St.Crallo's Church, Coychurch
|OS grid reference|
|Sovereign state||United Kingdom|
|Postcode district||CF35 5|
Coychurch Lower is a community in Bridgend County Borough, South Wales. Along with the communities of Brackla and Bridgend, it makes up the town of Bridgend. Coychurch Lower is the eastern district of Bridgend, and takes in the village of Coychurch and the area known as Waterton. Traffic leaving the M4 Motorway for Bridgend at Junction 35 travels through Coychurch Lower along the A473 road, passing through an area of business parks and out-of town shopping zones, which takes up the majority of the western half of the community. The population of Coychurch Lower at the 2001 census was 1206, increasing to 1,365 at the 2011 census.
The community of Coychurch Lower was created in 1974 when the civil parishes of Wales were abolished. In 1996, in a major change to the boundaries of Bridgend, Coychurch Lower gained much of the community of Ewenny and Llangan.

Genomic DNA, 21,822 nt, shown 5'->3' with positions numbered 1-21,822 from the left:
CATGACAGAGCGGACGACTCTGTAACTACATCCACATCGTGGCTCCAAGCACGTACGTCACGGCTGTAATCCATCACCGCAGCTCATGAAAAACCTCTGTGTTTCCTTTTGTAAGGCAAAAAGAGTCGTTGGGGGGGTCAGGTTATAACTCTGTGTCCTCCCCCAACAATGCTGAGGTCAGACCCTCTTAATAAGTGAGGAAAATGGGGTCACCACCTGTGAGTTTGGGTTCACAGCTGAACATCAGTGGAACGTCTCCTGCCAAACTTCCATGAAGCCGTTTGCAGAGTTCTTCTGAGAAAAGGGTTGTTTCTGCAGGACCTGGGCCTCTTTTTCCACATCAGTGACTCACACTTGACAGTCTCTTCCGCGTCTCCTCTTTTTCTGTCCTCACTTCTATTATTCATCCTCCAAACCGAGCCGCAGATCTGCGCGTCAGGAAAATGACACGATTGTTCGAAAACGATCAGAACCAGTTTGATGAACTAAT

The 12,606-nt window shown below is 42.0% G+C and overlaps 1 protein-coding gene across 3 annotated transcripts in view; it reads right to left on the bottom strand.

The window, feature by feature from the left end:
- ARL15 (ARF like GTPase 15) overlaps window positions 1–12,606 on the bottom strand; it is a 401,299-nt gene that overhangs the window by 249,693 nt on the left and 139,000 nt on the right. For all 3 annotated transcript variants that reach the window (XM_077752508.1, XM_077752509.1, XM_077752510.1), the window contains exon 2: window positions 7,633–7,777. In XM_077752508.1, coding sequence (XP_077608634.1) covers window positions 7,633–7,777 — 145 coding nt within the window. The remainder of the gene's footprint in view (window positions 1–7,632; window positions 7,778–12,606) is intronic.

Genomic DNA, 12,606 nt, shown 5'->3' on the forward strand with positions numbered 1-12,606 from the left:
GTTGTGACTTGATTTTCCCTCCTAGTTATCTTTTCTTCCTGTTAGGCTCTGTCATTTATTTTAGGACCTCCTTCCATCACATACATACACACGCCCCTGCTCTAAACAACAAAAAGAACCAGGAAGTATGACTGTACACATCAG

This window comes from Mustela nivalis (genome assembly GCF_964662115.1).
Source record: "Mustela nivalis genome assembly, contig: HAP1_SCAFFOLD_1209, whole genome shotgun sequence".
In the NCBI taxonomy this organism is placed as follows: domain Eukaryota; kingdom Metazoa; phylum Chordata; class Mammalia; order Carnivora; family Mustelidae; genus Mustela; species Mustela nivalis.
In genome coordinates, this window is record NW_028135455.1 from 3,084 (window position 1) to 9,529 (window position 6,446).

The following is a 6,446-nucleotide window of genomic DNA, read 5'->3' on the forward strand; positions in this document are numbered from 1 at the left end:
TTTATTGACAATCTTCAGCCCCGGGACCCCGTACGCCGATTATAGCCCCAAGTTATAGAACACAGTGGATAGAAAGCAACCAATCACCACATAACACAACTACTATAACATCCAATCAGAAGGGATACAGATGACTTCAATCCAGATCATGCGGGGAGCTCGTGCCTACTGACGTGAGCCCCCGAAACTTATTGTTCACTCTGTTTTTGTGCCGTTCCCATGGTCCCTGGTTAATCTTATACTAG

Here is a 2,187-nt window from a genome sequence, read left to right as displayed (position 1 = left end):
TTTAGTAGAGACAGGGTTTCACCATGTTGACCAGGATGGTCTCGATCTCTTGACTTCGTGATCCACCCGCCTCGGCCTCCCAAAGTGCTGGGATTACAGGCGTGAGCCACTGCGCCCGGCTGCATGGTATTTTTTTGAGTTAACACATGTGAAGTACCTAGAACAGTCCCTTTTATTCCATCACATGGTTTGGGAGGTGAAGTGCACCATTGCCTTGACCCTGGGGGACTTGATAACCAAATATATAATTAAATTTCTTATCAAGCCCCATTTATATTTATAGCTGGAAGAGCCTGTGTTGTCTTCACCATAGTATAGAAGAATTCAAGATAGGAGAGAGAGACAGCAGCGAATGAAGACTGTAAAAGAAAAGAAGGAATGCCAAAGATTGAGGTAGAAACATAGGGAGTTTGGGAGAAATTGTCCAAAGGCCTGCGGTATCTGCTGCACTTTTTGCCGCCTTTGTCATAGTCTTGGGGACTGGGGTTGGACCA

Buildings of note
Coychurch Lower has several buildings of note. In the village of Coychurch is the church of St. Crallo, one of the largest churches in Glamorgan. Thought to be built on the site of a Celtic clas, St Crallo is a 13th-century cruciform church, described by English historian Edward Augustus Freeman as making "an admiral model for a small colonial cathedral". The church has undergone several restorations, including interior work in 1871 by John Prichard and a reconstruction of the south transept in 1888 by F.R. Kempson. St Crallo's also contains several monuments, including a 14th-century figure of a praying monk and a memorial to Welsh lexicographer Thomas Richards.
Also in Coychurch is the Mid Glamorgan Crematorium, one of the last commissions of Maxwell Fry. The building is notable for its stained glass windows, described as one of the most important recent displays in the county. Other buildings of note include the headquarters of the South Wales Police and Coed-y-Mwstwr, a 19th-century country house in the Tudor style.
- Davies, John; Jenkins, Nigel; Menna, Baines; Lynch, Peredur I., eds. (2008). The Welsh Academy Encyclopaedia of Wales. Cardiff: University of Wales Press. pp. 83–84. ISBN 978-0-7083-1953-6.
- "Ward population 2011". Retrieved 11 April 2015.
- "The Bridgend and The Vale of Glamorgan (Areas) Order 1996". Local Government Boundary Commission for Wales. legislation.gov.uk. 1996. Retrieved 20 May 2012.
- Newman, John (1995). Glamorgan. London: Penguin Group. pp. 333–335. ISBN 0140710566.